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Home / Articles / Real Estate / Happy Herald Realty /  Are Landlords and Investors Calling the Shots in Florida?
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Monday, June 3,2013

Are Landlords and Investors Calling the Shots in Florida?

 
South Florida continues to lead the nation with the highest percentage of working families struggling to pay housing costs. The region has had this distinction for four consecutive years, according to a report last week. Investment firms are buying and renting foreclosed homes keeping them out of the hands of traditional buyers ...

Roughly 41 percent of 730,777 lowand moderate-income households across Palm Beach, Broward and Miami -Dade counties are spending more than half of their incomes on housing, the Center for Housing Policy says. Analysts say families should devote no more than 30 percent of their pay to housing costs.

Although unemployment is easing and home prices remain far below peak levels, the robust rental market and a lack of salary growth are keeping housing costs high across the tri-county region.

It´s stretching people´s paychecks quite thin when you´re spending more than 50 percent of your income on housing-you start to have more difficulty affording health care and food.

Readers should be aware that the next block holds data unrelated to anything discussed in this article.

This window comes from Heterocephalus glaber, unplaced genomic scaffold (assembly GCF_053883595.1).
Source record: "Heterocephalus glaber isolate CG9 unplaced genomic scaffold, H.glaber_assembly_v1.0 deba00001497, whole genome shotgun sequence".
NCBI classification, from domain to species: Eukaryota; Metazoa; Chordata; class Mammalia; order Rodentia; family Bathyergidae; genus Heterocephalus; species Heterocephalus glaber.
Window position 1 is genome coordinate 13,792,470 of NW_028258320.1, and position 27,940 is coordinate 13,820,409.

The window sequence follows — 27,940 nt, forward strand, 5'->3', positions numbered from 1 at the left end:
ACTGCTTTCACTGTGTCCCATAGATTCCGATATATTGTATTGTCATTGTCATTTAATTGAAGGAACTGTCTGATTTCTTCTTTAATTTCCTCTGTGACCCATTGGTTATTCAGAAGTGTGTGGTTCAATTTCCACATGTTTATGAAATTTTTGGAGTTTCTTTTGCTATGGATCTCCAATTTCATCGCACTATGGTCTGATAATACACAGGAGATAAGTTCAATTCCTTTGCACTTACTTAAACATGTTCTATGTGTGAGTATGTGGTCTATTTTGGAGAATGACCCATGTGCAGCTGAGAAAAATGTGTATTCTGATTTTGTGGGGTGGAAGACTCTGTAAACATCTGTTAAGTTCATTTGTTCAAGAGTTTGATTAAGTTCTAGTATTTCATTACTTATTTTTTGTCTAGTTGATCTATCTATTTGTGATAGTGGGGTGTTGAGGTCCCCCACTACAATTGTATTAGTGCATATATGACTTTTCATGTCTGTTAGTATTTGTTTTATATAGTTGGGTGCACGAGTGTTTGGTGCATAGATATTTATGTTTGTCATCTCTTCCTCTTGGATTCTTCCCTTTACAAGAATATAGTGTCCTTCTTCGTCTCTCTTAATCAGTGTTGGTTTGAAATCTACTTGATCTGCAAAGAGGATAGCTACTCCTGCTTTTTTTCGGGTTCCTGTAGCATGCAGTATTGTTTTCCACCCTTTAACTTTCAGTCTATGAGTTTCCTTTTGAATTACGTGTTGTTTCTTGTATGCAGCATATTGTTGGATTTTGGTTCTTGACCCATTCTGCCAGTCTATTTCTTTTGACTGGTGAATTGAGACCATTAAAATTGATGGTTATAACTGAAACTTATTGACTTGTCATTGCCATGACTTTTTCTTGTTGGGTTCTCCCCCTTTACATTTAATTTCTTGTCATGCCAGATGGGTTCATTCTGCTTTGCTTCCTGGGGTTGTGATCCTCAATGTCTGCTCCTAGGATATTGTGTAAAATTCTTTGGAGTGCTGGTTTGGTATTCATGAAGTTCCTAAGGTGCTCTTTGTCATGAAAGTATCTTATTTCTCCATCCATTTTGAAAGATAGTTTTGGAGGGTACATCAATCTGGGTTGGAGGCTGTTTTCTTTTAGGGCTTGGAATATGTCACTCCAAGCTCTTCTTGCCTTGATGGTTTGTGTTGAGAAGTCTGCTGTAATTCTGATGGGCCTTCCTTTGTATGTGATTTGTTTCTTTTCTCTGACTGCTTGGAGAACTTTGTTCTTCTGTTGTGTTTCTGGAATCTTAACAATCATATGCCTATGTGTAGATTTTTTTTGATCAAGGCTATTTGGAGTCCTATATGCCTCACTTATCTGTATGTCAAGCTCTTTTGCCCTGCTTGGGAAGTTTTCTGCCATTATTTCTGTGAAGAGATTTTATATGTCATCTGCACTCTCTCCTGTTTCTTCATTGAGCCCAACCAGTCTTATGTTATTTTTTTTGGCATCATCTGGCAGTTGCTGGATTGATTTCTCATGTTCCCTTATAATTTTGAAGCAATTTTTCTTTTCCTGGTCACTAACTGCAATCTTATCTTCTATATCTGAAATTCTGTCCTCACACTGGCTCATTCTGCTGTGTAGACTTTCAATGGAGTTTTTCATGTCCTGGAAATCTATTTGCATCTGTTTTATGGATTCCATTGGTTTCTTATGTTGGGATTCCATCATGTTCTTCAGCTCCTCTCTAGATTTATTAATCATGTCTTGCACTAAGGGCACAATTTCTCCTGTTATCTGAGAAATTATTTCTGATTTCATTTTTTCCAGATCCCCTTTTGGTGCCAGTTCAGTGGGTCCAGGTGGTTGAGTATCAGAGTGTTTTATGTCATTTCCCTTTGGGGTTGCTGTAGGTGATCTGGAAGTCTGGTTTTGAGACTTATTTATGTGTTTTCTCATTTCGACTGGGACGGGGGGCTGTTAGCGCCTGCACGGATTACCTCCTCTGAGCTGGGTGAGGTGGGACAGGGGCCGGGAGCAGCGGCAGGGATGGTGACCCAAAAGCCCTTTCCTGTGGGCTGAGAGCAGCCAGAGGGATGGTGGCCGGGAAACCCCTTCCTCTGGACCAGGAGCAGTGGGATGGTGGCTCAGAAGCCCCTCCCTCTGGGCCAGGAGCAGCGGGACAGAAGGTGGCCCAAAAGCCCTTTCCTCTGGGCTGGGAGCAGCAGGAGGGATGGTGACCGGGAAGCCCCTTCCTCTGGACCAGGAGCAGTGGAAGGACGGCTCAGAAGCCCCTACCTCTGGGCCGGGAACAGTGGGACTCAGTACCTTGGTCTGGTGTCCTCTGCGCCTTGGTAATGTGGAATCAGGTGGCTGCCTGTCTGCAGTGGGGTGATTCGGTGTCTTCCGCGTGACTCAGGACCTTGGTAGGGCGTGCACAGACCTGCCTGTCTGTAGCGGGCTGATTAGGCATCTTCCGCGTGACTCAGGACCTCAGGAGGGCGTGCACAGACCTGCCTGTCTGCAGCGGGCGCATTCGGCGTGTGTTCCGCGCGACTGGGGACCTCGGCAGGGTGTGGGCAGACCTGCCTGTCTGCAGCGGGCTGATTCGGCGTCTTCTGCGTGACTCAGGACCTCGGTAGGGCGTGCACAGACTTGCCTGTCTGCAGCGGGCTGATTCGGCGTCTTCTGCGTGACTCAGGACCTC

The report is based on 2011 U.S.

Census data, the most recent available. Contributing to the high housing costs:

• Property owners have taken control of the rental market.

• Former homeowners can´t qualify for mortgages because of poor credit.

• Some would-be buyers either don´t have enough money for down payments or face a shortage of properties for sale.

Landlords know these people have no other options. Who rents a onebedroom Sunrise apartment for $1,025 a month? Some rents are going up by $200 a month.

While developers are planning dozens of new apartment projects, many won´t be available for two or three years. Apartment construction isn´t close to keeping up with the region´s population growth, so there´s no immediate concern about overbuilding. Until we reach a balance with supply and demand of rental properties, we´ll see increasing rental rates. Right now it´s more of a landlord´s market, at least for the foreseeable future.

The housing boom of 2000 to 2005 sent prices soaring. Even though values later plunged, many homeowners who bought during the boom have flat or declining incomes, analysts say.

Compounding the problem:

Investment firms are buying and renting foreclosed homes, keeping them out of the hands of traditional buyers.

The investors likely won´t sell the properties until prices rise, when the homes again will be out of reach for many buyers on a budget. What´s more, Florida lawmakers recently redirected $204 million in local and state money that was earmarked for affordable housing.

 

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